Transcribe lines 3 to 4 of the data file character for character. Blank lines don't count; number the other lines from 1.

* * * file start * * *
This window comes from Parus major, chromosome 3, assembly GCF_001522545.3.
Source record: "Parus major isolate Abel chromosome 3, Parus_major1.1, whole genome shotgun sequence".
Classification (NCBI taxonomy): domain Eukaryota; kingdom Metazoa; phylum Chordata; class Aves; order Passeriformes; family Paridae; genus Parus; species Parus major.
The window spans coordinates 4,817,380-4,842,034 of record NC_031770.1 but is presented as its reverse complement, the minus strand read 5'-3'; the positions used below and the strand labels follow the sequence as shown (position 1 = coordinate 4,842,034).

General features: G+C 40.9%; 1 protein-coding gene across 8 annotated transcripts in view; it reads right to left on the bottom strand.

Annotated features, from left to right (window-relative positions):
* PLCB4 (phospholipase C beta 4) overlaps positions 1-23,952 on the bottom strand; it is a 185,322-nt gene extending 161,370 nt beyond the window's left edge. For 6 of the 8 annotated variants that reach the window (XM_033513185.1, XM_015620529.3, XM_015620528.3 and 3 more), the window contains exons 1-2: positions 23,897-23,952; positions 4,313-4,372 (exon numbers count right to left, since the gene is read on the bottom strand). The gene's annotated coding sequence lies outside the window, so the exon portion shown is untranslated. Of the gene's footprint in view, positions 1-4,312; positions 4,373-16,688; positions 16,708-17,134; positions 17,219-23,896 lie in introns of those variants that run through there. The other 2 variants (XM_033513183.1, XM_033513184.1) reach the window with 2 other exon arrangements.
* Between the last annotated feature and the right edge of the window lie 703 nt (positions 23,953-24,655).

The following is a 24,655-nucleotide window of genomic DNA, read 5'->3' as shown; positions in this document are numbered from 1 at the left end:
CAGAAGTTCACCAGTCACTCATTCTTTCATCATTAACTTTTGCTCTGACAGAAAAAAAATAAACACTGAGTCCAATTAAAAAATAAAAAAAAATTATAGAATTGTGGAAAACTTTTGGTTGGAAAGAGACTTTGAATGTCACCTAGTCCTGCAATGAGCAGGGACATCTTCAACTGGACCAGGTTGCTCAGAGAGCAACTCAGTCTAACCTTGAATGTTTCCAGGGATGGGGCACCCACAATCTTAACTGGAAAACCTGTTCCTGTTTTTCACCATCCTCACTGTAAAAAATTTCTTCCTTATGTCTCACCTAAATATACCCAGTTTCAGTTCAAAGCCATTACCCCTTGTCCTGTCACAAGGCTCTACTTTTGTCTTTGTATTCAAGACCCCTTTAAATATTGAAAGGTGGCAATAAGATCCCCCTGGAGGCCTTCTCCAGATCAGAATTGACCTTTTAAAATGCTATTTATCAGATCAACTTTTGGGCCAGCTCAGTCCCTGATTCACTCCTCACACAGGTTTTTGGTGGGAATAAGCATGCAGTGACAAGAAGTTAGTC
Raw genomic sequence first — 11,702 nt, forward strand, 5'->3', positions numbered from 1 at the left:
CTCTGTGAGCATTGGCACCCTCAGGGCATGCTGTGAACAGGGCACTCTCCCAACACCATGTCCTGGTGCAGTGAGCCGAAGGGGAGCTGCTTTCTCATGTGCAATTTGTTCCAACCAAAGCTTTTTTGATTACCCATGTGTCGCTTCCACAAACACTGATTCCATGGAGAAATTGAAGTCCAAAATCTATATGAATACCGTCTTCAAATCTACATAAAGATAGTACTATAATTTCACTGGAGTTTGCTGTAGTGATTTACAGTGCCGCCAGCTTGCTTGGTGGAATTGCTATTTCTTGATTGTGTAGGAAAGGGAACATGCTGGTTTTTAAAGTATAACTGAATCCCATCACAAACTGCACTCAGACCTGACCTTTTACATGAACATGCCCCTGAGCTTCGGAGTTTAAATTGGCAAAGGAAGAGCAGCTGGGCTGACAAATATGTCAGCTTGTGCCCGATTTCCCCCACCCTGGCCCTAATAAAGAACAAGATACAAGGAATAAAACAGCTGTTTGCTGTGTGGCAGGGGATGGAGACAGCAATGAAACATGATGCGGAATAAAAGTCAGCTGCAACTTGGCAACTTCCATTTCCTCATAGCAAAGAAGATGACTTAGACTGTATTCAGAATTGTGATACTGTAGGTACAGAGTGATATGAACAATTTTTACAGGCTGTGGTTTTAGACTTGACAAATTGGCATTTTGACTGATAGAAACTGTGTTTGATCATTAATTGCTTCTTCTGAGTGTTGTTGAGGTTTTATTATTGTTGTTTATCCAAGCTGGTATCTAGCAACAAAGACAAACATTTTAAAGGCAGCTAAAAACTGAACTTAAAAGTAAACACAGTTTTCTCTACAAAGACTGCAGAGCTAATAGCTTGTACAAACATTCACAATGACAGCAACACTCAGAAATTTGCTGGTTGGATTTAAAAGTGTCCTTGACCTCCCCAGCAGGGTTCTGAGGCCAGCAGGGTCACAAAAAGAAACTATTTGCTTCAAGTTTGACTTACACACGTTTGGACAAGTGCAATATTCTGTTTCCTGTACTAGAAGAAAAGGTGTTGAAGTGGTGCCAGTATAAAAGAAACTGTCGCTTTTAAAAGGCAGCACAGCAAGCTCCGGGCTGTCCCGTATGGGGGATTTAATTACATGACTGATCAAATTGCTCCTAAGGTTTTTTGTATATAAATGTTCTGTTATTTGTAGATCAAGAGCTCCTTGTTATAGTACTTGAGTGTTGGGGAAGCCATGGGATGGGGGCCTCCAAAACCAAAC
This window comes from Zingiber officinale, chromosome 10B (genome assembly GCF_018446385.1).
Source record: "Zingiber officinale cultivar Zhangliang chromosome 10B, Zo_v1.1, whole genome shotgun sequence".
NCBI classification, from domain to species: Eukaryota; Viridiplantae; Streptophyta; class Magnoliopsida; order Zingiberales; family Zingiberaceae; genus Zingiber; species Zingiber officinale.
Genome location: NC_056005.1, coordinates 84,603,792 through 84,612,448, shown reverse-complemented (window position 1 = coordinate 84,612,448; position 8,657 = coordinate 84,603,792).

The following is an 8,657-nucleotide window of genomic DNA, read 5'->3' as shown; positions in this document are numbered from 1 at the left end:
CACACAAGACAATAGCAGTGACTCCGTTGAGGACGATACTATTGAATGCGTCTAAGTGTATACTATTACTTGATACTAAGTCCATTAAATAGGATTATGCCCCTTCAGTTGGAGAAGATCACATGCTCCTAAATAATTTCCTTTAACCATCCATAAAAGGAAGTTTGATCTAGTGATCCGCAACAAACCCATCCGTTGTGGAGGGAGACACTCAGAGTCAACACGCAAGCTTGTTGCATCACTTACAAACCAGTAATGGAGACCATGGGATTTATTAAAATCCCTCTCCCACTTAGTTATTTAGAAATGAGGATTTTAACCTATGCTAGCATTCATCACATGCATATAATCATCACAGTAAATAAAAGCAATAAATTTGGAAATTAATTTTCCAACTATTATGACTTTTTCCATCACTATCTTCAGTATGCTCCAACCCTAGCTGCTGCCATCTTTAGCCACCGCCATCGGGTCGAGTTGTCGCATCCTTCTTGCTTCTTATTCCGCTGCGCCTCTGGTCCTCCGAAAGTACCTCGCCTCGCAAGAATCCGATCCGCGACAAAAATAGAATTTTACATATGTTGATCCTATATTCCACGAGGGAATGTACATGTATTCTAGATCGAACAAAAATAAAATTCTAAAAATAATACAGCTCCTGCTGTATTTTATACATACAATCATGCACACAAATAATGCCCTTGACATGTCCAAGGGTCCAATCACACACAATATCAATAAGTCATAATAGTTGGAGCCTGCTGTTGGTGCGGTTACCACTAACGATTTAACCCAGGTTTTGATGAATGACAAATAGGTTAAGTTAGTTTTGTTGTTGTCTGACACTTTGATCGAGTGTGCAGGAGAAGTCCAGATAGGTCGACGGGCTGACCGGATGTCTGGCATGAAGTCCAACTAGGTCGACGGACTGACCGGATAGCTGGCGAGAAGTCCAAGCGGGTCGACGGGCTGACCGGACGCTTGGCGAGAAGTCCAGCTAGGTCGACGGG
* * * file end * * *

Classification (NCBI taxonomy): domain Eukaryota; kingdom Metazoa; phylum Chordata; class Aves; order Passeriformes; family Paridae; genus Parus; species Parus major.
The window spans coordinates 4,817,380-4,842,034 of record NC_031770.1 but is presented as its reverse complement, the minus strand read 5'-3'; the positions used below and the strand labels follow the sequence as shown (position 1 = coordinate 4,842,034).